Oracle stunned the computer industry last night by suing Google over patent and copyright infringements relating to its Android mobile operating system.
The specific complaint alleges that Google infringed on 7 patents that Oracle acquired when it bought Sun Microsystems. The patents include one written by the "father of Java", James Gosling, who quit his VP position at Oracle in April.
The company also claims that its copyrights in "code, documentation, specifications, libraries, and other materials that comprise the Java platform" have been infringed. They want the court to enjoin Google and "persons in active concert or participation with it" (which seems to include all Android developers and companies in the Android ecosystem) from "continued acts of infringement of the patents and
copyrights" at issue.
Oracle is asking for treble damages, citing Google's "willful" infringement. "Google has been aware of Sun’s patent portfolio," Oracle says in the complaint, "including the patents at issue, since the middle of this decade, when Google hired certain former Sun Java engineers." The engineers in question likely include Lars Bak, Robert Griesemer, and Frank Yellin, all former Sun employees who now work for Google on Java and Web browser technologies, and all of whom appear as inventors on one or more of the patents in question.
Given that Google's Eric Schmidt recently bragged that the company could bring in upwards of $10 billion per year thanks to Android, the possible damage awards are huge. So the question is, does Oracle have a leg to stand on with this complaint?
We're still going through all the materials (the full complaint can be found here) but at first blush the copyright part of the action seems to be the weakest part. The Android virtual machine is a complete clean-room implementation of something that is almost but not quite Java. Android uses the Harmony class library from Apache, which was not created using any source code from Sun. Google has not used Sun's Java coffee cup image, and in fact they take great pains to say that technically speaking, Android is not Java. So I'm at a loss to see where the copyright claims are coming from.
The patent claims may turn out to be another matter, however. Thankfully Oracle was kind enough to provide us with a list of the patents they say Google and friends are infringing. Here's the list, along with their listed inventors, if you'd like to do your own research:
#6,125,447: Protection domains to provide security in a computer system; Li Gong
#6,192,476: Controlling access to a resource; Li Gong
#5,966,702: Method and apparatus for pre-processing and packaging class files; Nedim Fresko, Richard Tuck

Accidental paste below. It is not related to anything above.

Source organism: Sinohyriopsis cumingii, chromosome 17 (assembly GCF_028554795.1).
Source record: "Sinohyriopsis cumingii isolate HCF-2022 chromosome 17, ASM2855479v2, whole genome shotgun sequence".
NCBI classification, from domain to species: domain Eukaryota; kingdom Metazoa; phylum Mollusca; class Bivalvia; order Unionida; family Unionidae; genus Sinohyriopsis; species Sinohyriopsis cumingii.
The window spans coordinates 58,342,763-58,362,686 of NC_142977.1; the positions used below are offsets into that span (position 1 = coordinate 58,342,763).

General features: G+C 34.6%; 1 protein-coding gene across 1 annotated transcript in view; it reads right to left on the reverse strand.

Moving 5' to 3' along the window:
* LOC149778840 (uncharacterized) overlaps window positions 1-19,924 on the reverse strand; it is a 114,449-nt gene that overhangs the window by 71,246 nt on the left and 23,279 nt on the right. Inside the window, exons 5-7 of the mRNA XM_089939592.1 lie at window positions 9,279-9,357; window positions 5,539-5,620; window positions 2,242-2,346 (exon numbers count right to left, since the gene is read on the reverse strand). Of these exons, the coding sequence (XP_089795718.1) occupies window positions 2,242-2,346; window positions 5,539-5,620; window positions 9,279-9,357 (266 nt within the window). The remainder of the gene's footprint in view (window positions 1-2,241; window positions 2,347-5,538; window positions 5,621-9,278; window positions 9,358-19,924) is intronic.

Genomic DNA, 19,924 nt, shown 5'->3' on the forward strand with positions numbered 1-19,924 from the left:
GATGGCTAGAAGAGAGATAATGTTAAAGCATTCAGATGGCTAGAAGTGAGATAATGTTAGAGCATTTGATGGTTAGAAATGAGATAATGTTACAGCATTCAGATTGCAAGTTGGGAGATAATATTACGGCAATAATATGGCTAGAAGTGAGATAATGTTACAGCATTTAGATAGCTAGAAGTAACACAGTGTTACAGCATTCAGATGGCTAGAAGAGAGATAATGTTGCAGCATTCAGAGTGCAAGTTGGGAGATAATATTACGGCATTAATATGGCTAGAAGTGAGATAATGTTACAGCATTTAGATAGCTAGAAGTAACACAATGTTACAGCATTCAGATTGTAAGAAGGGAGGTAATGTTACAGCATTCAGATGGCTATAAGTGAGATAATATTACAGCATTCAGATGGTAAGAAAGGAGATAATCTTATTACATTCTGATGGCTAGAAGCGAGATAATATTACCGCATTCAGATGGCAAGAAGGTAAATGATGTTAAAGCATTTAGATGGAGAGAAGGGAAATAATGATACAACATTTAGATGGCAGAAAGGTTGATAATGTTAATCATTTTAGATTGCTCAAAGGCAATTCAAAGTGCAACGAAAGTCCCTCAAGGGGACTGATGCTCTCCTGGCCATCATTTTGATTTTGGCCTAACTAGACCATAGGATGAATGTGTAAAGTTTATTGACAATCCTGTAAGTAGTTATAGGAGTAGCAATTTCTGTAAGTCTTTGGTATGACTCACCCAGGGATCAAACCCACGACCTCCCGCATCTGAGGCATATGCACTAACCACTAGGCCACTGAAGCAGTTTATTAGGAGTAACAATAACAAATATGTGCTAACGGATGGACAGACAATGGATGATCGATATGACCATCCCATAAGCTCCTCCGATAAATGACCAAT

#7,426,720: System and method for dynamic preloading of classes through memory space cloning of a master runtime system process; Nedim Fresko
#RE38,104: Method and apparatus for resolving data references in generated code; James Gosling
#6,910,205: Interpreting functions utilizing a hybrid of virtual and native machine instructions; Lars Bak, Robert Griesemer
#6,061,520: Method and system for performing static initialization; Frank Yellin, Richard Tuck
The technology in at least one of these, the '720 patent, seems to clearly be used in Android. When the OS starts up, it creates a process called the "zygote" and initiaizes the Dalvik Virtual Machine inside that process. Then it forks (clones) that process to create every other process that uses Dalvik. By doing this, new Android processes can start up much quicker than they otherwise could have, because it's a lot faster to copy the memory of an already started process than it is to execute all the initialization code.
Fortunately for Google, this trick has been around for ages, long before the '720 patent was filed. I remember first learning about it in emacs on Unix systems. After all your elisp code had been parsed and all your libraries loaded (which could take a dozen seconds or more), you could freeze a copy of memory onto disk. Later you start emacs quickly by loading the memory image from disk, making a few adjustments, and continuing execution from the point of the freeze in a fraction of the time.
The way the US patent system is currently set up, it's difficult if not impossible to write a sizable body of code without unknowingly infringing on somebody's patent. Your best hope seems to be to waste a lot of time filing as many patents as you can of your own, and hoping that anybody who sues you is unknowingly infringing on one of yours. That gives you a bargaining chip so you can do some kind of cross licensing deal. It's a stupid, wasteful, unproductive government-created system that achieves the exact opposite of what was intended when it was first started. But, what can you do.